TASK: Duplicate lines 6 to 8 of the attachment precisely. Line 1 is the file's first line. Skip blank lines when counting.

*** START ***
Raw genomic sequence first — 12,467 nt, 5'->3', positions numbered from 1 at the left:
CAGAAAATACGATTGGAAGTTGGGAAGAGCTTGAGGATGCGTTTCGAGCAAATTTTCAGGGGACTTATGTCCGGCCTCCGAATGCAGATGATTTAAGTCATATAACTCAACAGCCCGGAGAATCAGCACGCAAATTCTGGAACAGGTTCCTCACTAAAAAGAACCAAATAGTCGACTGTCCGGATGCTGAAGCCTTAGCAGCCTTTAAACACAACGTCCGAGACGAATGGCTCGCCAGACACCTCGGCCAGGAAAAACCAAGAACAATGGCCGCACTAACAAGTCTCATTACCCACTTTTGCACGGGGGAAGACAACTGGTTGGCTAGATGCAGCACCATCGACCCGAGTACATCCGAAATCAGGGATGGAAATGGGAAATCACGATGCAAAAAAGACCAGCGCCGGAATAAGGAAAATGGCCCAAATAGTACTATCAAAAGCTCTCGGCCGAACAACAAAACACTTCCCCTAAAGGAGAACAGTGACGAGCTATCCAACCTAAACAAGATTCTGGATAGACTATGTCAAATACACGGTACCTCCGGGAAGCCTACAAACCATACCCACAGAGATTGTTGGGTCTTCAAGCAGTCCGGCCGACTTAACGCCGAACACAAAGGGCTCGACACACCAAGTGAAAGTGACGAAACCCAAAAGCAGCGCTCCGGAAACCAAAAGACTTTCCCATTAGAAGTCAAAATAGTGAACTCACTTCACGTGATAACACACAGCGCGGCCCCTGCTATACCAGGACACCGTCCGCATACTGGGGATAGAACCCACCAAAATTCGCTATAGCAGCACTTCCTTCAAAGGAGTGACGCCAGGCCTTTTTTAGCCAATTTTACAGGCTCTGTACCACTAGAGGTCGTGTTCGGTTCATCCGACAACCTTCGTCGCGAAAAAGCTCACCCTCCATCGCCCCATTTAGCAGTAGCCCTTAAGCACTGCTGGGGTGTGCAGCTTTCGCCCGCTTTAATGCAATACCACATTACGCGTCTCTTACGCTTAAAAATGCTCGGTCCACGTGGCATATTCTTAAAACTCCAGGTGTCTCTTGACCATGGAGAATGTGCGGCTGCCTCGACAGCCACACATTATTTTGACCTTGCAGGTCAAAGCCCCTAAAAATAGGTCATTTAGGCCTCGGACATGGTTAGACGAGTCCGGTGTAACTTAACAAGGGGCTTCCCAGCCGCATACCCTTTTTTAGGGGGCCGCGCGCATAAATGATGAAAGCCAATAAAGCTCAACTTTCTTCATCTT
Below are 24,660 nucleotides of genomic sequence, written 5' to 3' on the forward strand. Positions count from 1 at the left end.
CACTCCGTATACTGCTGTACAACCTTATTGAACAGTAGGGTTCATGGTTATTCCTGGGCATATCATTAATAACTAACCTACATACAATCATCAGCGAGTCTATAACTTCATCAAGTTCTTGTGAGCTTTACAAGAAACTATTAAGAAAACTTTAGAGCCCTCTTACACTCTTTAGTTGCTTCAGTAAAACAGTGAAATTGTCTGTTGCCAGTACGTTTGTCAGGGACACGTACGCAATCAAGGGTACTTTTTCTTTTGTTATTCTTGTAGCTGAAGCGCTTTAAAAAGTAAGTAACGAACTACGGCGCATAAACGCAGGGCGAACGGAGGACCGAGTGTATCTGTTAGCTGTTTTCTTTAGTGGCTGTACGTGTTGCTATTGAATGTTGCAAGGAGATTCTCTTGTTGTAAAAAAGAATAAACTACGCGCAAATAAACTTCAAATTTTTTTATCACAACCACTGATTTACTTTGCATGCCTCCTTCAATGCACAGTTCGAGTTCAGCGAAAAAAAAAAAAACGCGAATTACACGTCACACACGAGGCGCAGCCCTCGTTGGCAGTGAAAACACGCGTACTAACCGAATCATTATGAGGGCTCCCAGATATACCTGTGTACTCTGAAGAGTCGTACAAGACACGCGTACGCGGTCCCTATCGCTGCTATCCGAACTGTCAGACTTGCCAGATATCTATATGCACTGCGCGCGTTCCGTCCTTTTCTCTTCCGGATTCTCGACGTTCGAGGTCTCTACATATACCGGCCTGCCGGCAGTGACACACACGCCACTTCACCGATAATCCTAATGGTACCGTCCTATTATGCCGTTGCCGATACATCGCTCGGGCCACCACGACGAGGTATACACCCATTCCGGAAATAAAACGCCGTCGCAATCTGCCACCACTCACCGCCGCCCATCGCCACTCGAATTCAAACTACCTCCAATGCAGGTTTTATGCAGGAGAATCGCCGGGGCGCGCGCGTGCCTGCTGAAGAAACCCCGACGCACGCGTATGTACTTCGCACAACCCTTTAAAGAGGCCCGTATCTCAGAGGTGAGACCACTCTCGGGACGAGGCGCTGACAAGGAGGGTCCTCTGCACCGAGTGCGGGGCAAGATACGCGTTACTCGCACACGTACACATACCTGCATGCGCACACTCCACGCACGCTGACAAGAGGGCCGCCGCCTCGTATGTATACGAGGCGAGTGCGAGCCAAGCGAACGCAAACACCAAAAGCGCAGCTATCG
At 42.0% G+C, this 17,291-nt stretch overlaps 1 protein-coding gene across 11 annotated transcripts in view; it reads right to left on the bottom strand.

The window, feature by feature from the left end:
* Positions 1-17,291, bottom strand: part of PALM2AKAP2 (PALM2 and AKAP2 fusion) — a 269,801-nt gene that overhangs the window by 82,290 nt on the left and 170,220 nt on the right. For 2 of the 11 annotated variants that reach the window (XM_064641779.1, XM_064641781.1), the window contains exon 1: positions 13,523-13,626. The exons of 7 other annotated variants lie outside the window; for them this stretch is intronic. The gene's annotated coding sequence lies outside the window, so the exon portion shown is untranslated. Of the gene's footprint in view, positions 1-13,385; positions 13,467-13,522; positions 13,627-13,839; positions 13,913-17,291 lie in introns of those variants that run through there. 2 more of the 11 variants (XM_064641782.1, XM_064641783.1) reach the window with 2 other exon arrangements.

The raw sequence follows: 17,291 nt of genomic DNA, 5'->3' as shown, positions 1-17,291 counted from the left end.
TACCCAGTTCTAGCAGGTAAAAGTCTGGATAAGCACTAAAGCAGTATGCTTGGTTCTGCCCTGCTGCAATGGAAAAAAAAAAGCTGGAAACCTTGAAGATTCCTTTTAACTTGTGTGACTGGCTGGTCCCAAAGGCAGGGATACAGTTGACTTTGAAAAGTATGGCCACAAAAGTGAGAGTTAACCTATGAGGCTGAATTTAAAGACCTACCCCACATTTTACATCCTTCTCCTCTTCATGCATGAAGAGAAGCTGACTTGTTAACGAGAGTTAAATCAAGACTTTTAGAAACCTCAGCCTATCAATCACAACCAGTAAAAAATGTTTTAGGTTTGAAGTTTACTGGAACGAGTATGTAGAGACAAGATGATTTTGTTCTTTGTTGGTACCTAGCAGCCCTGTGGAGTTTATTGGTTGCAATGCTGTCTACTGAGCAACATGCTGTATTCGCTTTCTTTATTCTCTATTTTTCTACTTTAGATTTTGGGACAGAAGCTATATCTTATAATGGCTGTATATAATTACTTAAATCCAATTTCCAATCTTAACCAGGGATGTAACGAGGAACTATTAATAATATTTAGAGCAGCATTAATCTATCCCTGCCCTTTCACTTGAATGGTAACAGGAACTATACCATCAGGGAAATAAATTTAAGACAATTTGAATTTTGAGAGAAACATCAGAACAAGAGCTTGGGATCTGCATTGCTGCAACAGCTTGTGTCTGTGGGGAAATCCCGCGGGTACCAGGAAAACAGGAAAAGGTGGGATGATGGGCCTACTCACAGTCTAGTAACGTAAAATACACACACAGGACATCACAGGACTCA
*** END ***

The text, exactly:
The window, feature by feature from the left end:
* Positions 1-17,291, bottom strand: part of PALM2AKAP2 (PALM2 and AKAP2 fusion) — a 269,801-nt gene that overhangs the window by 82,290 nt on the left and 170,220 nt on the right. For 2 of the 11 annotated variants that reach the window (XM_064641779.1, XM_064641781.1), the window contains exon 1: positions 13,523-13,626. The exons of 7 other annotated variants lie outside the window; for them this stretch is intronic. The gene's annotated coding sequence lies outside the window, so the exon portion shown is untranslated. Of the gene's footprint in view, positions 1-13,385; positions 13,467-13,522; positions 13,627-13,839; positions 13,913-17,291 lie in introns of those variants that run through there. 2 more of the 11 variants (XM_064641782.1, XM_064641783.1) reach the window with 2 other exon arrangements.

The raw sequence follows: 17,291 nt of genomic DNA, 5'->3' as shown, positions 1-17,291 counted from the left end.